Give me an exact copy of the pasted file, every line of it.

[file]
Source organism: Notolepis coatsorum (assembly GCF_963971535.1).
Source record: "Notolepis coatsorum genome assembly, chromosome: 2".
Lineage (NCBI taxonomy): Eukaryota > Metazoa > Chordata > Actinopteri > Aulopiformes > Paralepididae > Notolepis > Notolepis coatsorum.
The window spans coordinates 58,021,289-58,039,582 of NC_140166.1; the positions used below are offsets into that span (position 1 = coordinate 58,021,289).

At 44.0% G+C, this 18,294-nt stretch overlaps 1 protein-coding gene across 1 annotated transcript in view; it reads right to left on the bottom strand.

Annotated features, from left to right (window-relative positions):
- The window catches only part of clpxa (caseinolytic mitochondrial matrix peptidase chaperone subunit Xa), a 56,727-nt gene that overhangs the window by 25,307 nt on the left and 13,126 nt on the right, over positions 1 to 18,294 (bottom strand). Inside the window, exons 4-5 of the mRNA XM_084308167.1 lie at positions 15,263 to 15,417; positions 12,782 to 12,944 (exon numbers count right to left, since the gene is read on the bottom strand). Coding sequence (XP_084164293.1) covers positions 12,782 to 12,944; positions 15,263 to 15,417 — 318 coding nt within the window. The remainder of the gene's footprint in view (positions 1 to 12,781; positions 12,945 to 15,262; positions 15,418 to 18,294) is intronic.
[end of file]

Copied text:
Source organism: Notolepis coatsorum (assembly GCF_963971535.1).
Source record: "Notolepis coatsorum genome assembly, chromosome: 2".
Lineage (NCBI taxonomy): Eukaryota > Metazoa > Chordata > Actinopteri > Aulopiformes > Paralepididae > Notolepis > Notolepis coatsorum.
The window spans coordinates 58,021,289-58,039,582 of NC_140166.1; the positions used below are offsets into that span (position 1 = coordinate 58,021,289).

At 44.0% G+C, this 18,294-nt stretch overlaps 1 protein-coding gene across 1 annotated transcript in view; it reads right to left on the bottom strand.

Annotated features, from left to right (window-relative positions):
- The window catches only part of clpxa (caseinolytic mitochondrial matrix peptidase chaperone subunit Xa), a 56,727-nt gene that overhangs the window by 25,307 nt on the left and 13,126 nt on the right, over positions 1 to 18,294 (bottom strand). Inside the window, exons 4-5 of the mRNA XM_084308167.1 lie at positions 15,263 to 15,417; positions 12,782 to 12,944 (exon numbers count right to left, since the gene is read on the bottom strand). Coding sequence (XP_084164293.1) covers positions 12,782 to 12,944; positions 15,263 to 15,417 — 318 coding nt within the window. The remainder of the gene's footprint in view (positions 1 to 12,781; positions 12,945 to 15,262; positions 15,418 to 18,294) is intronic.